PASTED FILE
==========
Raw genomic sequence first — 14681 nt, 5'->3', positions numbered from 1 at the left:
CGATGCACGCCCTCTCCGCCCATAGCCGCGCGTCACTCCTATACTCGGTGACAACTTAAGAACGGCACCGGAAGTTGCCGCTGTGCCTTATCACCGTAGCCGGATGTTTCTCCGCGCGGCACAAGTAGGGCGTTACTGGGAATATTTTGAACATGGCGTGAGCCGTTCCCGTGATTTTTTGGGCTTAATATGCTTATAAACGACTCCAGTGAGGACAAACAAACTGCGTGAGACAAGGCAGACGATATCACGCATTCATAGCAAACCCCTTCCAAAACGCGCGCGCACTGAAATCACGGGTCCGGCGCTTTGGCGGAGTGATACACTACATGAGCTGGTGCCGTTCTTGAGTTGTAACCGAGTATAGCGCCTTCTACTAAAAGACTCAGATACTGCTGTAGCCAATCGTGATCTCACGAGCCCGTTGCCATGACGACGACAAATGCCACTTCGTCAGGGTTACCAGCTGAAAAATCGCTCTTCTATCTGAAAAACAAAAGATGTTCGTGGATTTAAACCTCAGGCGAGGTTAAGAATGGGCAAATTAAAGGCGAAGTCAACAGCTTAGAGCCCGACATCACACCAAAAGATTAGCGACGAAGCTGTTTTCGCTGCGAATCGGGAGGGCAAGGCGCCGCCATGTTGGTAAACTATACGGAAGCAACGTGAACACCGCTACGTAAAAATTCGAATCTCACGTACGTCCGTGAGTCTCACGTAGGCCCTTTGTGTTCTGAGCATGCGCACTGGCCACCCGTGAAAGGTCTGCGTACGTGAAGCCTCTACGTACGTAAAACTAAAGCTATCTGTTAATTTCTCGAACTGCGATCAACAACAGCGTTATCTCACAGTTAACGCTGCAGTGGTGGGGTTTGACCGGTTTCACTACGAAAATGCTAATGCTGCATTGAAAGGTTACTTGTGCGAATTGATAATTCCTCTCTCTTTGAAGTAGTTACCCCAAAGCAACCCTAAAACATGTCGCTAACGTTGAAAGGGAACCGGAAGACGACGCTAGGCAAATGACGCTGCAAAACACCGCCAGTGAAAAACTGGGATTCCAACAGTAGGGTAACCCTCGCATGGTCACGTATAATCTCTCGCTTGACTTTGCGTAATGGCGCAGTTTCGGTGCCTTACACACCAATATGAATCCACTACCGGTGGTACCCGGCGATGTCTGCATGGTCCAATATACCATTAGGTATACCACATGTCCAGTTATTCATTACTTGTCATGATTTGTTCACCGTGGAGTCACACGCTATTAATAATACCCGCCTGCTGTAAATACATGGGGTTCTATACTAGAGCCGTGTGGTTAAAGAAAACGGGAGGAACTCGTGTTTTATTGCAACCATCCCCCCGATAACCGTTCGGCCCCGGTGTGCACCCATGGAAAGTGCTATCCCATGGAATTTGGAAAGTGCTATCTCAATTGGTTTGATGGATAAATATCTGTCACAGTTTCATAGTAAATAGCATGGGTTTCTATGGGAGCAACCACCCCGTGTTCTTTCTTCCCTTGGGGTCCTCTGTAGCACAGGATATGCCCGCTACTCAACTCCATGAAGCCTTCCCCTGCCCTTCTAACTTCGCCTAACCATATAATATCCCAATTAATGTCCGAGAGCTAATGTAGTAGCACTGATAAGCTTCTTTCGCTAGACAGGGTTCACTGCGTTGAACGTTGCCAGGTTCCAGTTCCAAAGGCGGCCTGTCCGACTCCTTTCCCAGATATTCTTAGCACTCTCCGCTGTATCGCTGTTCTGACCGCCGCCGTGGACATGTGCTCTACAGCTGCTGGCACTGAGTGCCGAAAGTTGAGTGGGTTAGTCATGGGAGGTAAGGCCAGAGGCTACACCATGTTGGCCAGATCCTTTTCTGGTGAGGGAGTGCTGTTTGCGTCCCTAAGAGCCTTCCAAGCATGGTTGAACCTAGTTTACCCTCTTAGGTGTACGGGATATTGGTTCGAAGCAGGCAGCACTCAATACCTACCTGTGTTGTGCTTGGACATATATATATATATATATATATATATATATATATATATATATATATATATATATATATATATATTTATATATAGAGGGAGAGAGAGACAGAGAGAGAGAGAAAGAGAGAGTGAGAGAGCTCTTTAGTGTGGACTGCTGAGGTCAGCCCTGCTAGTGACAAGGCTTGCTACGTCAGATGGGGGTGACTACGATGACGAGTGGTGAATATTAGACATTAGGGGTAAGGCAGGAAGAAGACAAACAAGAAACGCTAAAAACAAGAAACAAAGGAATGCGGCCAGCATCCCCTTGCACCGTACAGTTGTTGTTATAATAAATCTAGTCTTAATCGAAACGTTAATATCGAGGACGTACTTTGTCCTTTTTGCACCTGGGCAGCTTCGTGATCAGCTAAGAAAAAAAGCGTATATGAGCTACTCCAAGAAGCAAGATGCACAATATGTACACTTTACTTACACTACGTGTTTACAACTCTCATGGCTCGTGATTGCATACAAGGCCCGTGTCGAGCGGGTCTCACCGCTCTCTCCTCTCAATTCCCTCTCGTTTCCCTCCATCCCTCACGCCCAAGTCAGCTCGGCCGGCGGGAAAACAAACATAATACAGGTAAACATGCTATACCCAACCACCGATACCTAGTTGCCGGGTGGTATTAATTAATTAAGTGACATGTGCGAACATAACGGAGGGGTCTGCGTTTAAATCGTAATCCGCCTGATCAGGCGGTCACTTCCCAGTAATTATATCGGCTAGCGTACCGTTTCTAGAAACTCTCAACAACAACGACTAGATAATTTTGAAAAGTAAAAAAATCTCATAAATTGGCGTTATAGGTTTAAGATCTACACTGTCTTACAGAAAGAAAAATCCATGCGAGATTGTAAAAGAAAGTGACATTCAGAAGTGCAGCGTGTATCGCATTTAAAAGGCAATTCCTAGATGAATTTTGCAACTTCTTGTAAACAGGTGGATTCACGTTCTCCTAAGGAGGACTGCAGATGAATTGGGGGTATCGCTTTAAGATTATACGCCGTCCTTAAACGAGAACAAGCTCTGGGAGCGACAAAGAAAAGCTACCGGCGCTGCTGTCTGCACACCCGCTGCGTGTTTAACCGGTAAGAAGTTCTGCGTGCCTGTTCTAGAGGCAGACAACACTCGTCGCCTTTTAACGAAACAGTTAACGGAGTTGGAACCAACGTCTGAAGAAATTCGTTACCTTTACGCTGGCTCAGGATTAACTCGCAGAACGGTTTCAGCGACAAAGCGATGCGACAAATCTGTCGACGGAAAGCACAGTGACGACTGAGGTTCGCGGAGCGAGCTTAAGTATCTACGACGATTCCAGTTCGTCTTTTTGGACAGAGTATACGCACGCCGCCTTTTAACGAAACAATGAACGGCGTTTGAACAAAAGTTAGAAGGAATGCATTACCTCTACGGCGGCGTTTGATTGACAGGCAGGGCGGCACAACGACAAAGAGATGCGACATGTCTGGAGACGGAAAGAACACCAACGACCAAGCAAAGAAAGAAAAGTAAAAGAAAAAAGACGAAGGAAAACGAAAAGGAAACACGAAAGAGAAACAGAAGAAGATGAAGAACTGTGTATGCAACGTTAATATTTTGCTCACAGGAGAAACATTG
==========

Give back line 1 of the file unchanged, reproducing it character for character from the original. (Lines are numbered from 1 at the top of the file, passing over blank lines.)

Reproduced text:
Raw genomic sequence first — 14681 nt, 5'->3', positions numbered from 1 at the left: